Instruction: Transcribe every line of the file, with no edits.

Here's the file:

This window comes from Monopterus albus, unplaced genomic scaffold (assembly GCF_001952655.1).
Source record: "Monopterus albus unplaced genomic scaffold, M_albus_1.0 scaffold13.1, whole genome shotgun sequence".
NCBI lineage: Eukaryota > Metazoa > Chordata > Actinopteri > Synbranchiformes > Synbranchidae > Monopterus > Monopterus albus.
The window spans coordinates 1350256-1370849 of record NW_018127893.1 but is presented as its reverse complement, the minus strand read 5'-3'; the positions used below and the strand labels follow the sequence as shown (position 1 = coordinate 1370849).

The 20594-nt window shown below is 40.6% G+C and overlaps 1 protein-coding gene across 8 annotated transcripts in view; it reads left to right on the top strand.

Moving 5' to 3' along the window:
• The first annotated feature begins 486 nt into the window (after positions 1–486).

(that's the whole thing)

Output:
This window comes from Monopterus albus, unplaced genomic scaffold (assembly GCF_001952655.1).
Source record: "Monopterus albus unplaced genomic scaffold, M_albus_1.0 scaffold13.1, whole genome shotgun sequence".
NCBI lineage: Eukaryota > Metazoa > Chordata > Actinopteri > Synbranchiformes > Synbranchidae > Monopterus > Monopterus albus.
The window spans coordinates 1350256-1370849 of record NW_018127893.1 but is presented as its reverse complement, the minus strand read 5'-3'; the positions used below and the strand labels follow the sequence as shown (position 1 = coordinate 1370849).

The 20594-nt window shown below is 40.6% G+C and overlaps 1 protein-coding gene across 8 annotated transcripts in view; it reads left to right on the top strand.

Moving 5' to 3' along the window:
• The first annotated feature begins 486 nt into the window (after positions 1–486).